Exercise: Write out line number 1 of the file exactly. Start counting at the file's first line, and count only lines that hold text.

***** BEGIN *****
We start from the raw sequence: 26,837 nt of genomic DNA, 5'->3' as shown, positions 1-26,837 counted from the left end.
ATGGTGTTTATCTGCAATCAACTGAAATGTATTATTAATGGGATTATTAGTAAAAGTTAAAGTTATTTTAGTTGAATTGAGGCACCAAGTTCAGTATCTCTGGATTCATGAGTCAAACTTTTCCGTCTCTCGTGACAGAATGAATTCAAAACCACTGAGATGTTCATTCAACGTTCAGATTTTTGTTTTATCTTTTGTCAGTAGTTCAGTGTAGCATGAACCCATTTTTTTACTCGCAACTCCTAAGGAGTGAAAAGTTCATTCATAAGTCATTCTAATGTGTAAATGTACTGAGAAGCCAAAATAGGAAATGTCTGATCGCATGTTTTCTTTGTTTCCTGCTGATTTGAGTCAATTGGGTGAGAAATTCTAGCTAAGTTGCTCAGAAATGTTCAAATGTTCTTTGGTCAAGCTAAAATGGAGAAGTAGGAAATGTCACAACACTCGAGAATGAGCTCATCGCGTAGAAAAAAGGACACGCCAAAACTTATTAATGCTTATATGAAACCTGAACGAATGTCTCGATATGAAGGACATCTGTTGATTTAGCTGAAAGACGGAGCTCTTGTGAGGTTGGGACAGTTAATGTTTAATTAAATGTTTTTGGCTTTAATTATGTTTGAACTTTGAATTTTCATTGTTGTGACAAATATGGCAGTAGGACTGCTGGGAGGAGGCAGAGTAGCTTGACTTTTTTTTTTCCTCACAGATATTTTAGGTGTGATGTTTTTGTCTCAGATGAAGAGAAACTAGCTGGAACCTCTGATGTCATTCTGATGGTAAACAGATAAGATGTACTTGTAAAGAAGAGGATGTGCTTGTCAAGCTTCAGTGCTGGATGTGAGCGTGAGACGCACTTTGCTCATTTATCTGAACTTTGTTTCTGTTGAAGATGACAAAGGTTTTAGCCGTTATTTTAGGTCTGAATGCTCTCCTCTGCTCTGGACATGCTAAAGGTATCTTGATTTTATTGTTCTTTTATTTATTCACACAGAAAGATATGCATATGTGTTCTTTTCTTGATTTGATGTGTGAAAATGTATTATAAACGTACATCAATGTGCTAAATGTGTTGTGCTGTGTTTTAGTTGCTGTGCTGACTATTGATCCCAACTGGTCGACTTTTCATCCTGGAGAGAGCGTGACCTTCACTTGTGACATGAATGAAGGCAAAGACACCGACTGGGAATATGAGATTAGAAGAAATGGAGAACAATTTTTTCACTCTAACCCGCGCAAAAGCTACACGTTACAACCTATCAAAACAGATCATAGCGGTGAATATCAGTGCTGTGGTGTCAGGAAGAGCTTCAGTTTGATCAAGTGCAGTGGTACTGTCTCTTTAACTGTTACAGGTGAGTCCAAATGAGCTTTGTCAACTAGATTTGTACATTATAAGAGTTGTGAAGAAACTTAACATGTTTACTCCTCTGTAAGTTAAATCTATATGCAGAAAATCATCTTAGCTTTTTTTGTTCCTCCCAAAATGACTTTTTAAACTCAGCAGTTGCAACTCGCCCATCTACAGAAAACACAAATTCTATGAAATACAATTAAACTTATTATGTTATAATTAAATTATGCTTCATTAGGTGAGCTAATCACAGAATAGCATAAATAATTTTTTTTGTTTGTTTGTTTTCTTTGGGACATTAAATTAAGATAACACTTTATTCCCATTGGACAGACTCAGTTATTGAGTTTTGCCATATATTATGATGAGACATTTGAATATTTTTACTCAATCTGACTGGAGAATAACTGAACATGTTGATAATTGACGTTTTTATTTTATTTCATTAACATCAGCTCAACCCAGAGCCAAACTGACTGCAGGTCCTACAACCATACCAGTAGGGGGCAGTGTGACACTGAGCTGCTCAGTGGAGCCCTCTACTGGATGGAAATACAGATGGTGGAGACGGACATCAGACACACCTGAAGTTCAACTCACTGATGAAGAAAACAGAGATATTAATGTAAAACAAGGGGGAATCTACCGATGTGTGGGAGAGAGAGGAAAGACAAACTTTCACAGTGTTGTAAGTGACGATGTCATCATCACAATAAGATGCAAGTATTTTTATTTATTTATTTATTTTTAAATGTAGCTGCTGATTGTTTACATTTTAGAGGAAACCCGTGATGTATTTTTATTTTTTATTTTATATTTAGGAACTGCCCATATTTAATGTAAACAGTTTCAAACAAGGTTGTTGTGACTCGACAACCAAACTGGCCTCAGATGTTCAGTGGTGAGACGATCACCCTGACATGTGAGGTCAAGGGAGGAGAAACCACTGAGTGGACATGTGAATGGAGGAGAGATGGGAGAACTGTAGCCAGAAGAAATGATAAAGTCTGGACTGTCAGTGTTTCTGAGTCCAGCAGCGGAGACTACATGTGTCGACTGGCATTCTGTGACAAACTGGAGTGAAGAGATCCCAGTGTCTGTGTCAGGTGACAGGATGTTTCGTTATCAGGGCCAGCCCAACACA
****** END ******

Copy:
We start from the raw sequence: 26,837 nt of genomic DNA, 5'->3' as shown, positions 1-26,837 counted from the left end.